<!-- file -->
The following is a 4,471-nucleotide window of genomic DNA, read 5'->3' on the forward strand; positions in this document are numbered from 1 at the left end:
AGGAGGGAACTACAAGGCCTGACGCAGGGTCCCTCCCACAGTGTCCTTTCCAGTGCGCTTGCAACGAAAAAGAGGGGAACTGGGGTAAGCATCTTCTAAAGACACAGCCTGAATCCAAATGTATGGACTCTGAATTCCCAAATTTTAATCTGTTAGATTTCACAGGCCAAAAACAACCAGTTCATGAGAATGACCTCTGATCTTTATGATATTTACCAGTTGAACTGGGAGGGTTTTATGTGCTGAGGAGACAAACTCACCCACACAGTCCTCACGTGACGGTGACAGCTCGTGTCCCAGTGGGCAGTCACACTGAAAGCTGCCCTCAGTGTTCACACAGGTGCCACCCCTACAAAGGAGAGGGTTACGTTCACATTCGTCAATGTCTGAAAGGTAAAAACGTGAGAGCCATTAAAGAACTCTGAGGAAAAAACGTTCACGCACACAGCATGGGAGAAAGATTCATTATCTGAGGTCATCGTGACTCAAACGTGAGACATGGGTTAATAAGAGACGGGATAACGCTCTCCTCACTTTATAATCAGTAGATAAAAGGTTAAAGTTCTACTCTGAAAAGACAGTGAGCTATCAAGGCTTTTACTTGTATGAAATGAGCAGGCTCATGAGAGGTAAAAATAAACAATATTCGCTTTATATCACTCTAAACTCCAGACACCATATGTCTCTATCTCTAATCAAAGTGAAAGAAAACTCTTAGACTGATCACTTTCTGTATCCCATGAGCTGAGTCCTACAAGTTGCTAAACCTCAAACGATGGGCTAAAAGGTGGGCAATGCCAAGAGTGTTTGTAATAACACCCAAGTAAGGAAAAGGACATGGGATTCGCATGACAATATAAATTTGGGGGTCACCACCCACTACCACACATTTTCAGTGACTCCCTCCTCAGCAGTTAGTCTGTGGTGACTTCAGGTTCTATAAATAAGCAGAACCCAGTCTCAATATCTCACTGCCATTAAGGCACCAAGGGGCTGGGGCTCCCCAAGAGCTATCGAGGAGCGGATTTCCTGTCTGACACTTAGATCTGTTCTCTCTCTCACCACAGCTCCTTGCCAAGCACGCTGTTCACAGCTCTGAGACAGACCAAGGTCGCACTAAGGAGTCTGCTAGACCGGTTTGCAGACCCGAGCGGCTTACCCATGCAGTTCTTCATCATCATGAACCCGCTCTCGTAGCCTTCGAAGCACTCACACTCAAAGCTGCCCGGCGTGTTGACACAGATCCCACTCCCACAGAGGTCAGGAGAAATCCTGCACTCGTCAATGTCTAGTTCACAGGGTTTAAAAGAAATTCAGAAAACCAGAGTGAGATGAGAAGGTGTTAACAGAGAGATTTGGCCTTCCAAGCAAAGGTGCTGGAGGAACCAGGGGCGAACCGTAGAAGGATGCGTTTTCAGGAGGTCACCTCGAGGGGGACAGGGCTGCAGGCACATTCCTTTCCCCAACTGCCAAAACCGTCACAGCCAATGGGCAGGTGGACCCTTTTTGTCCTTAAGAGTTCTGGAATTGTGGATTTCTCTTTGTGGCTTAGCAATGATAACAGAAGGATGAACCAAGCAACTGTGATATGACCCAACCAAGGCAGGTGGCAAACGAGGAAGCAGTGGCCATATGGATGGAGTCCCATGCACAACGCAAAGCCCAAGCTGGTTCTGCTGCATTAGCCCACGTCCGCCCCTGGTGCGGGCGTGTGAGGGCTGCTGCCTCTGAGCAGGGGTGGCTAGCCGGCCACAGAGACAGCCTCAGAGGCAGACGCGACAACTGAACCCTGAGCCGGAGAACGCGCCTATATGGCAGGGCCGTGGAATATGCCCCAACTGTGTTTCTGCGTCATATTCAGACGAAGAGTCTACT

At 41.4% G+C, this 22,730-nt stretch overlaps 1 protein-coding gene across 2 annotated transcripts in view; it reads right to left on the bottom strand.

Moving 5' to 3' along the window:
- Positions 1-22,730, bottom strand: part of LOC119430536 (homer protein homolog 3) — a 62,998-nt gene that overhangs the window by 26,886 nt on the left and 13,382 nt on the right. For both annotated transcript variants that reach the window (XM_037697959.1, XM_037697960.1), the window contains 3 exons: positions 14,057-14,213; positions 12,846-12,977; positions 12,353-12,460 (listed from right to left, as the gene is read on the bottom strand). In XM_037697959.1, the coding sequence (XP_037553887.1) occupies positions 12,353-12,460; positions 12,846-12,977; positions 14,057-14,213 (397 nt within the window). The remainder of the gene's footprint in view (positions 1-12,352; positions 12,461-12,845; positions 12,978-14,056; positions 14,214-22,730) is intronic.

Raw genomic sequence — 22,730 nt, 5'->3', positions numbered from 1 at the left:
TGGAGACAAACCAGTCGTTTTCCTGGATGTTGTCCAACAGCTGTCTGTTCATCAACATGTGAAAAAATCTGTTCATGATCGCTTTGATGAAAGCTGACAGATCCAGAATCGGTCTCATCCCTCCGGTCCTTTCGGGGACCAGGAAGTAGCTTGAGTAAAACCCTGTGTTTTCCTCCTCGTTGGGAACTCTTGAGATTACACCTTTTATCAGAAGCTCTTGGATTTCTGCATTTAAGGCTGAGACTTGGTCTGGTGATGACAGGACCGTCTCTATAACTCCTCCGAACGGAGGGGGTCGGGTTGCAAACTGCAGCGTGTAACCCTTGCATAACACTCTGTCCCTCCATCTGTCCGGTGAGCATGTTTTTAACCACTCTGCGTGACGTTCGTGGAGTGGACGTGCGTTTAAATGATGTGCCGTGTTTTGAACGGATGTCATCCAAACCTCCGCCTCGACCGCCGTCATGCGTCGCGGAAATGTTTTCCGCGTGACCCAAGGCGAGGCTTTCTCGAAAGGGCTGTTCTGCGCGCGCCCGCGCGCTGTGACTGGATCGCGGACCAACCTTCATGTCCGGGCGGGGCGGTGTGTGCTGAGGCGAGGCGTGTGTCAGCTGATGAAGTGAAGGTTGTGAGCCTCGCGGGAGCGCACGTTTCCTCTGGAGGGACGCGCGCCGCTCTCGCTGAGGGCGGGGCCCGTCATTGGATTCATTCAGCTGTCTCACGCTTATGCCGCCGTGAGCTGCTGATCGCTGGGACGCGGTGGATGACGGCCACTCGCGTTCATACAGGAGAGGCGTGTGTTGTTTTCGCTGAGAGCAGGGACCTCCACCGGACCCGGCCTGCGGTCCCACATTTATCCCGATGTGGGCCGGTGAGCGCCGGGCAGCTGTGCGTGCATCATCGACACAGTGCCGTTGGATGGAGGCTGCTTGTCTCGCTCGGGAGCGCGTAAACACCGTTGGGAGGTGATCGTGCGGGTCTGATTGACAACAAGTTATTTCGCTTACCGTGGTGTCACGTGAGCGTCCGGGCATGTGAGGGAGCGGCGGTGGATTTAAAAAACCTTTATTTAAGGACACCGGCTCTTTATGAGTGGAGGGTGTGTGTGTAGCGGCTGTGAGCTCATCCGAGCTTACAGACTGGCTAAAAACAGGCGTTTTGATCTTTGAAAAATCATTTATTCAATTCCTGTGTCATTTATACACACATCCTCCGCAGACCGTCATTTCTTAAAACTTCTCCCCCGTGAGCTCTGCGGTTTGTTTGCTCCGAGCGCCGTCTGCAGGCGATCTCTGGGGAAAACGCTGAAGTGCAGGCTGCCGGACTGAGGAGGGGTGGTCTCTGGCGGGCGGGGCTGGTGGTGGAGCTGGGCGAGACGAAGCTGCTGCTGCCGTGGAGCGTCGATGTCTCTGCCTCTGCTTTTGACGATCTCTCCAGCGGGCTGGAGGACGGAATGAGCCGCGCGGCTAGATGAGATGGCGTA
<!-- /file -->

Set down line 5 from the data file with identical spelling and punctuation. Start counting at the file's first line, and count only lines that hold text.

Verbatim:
- Positions 1-22,730, bottom strand: part of LOC119430536 (homer protein homolog 3) — a 62,998-nt gene that overhangs the window by 26,886 nt on the left and 13,382 nt on the right. For both annotated transcript variants that reach the window (XM_037697959.1, XM_037697960.1), the window contains 3 exons: positions 14,057-14,213; positions 12,846-12,977; positions 12,353-12,460 (listed from right to left, as the gene is read on the bottom strand). In XM_037697959.1, the coding sequence (XP_037553887.1) occupies positions 12,353-12,460; positions 12,846-12,977; positions 14,057-14,213 (397 nt within the window). The remainder of the gene's footprint in view (positions 1-12,352; positions 12,461-12,845; positions 12,978-14,056; positions 14,214-22,730) is intronic.